Council denounces property tax for ‘not being truly local’

Sinn Féin Spokesperson on Housing Eoin Ó Broin.

Bringing homes built since 2013 under the Local Property Tax (LPT) will raise more than €10m a year in the Dublin area alone, TDs have been told.

Almost 62,000 homes have been constructed since the LPT was introduced and including those currently exempted properties in the tax net will significantly aid the financial positions of local councils.

Dublin City Council members appeared before the Oireachtas Housing Committee yesterday and denounced the LPT for “not being a true local tax”.

Dublin City Council was forced to hand over almost €16m in LPT receipts to supplement weaker councils across the country last year, it emerged.

Dublin councillors are seeking to change rules that require the council to hand over millions raised in property tax to help fund services in rural areas.

At the committee hearing, Sinn Féin’s housing spokesman Eoin Ó Brioin said reforming the LPT is not sufficient; it needs to be scrapped.

He sympathised with Dublin councillors as the minute the property tax was introduced, the council saw its grant from central government reduced by the same amount.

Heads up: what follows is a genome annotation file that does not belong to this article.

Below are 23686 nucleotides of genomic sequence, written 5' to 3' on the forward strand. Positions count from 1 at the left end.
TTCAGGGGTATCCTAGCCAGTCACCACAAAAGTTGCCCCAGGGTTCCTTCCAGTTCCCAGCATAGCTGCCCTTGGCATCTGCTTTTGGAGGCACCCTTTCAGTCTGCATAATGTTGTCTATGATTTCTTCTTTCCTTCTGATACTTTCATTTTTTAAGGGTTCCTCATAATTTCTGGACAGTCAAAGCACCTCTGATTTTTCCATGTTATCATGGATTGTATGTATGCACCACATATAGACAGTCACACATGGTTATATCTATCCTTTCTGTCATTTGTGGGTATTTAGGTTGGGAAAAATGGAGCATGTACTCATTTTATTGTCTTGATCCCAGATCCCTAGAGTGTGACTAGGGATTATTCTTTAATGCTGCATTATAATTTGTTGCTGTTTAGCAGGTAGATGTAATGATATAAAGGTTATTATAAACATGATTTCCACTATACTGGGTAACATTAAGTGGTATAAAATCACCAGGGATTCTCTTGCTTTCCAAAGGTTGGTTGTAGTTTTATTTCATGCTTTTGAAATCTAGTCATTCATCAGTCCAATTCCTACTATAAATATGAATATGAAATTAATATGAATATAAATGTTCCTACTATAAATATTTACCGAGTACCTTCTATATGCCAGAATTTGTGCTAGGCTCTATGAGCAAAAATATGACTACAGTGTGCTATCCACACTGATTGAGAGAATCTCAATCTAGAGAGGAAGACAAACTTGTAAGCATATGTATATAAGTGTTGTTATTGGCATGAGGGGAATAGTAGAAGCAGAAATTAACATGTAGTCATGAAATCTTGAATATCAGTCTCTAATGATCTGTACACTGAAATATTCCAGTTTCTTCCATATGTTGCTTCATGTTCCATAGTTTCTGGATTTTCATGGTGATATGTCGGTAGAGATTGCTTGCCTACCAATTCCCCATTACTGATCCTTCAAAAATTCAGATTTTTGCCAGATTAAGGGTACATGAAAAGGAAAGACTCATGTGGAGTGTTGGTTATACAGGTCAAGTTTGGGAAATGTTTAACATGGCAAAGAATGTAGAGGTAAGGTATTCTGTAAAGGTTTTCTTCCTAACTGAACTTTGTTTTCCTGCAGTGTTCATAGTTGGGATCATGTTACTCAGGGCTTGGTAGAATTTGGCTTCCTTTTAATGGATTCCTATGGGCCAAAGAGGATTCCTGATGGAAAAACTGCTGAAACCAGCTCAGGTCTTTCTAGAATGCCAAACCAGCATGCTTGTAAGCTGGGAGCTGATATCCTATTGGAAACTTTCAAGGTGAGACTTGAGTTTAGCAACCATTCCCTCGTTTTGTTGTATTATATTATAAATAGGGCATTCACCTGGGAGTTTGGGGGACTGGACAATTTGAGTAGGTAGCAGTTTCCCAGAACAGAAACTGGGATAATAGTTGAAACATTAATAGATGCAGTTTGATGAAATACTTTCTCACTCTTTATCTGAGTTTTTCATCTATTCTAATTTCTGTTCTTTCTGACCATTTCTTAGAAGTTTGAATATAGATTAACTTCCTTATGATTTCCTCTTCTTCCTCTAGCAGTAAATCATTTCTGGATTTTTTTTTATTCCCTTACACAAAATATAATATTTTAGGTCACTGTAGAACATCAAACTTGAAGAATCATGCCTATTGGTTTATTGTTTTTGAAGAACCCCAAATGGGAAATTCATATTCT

“People were paying more but getting no added value,” he said.

A report compiled for the city council also argues that a revaluation of the LPT should be brought forward from November 2019.

It calls for an end to exemptions available to around 12,000 households, and suggests the capital city should get extra funding because of its place as the “employment centre in Ireland” and “first port of call for visitors”.

The study, compiled by Dr Pat McCloughan, managing director of PMCA Economic Consulting, suggests Dublin is unfairly subsidising other rural parts of the country.

It notes that almost €16m raised through the LPT in the city last year was paid back to the exchequer to be handed to councils with “weaker tax bases”.

The city council makes the case for keeping 100% of the money it takes in. “Householders in the Dublin City Council area understood they would benefit from more local services when the LPT was introduced but this has not happened because of how the LPT has operated to date,” states the report.

“The LPT, as it currently stands, is not a true local tax, even though most people agree with the principle of the LPT; the reality is that people are struggling to see its benefits, even with high compliance.”

Dr McCloughan says ‘equalisation’ should be replaced by a new arrangement in which local authorities with weaker tax bases receive supplementary funding from the exchequer.

The report describes Finance Minister Paschal Donohoe’s proposal to amend property tax rates in order to avoid a massive increase once a revaluation takes place as “understandable”.

The LPT is currently being calculated on the basis of 2013 market value, but house prices have spiralled in the interim. The report notes “escalation in residential property values being especially rapid in Dublin”.

Mr Donohoe has set up a working group to review the LPT ahead of a reassessment from November 1, 2019. But the report says this comes “after the point in the local authority budget cycle when they decide their LPT rates, which does not support sound budgetary planning among local authorities”.

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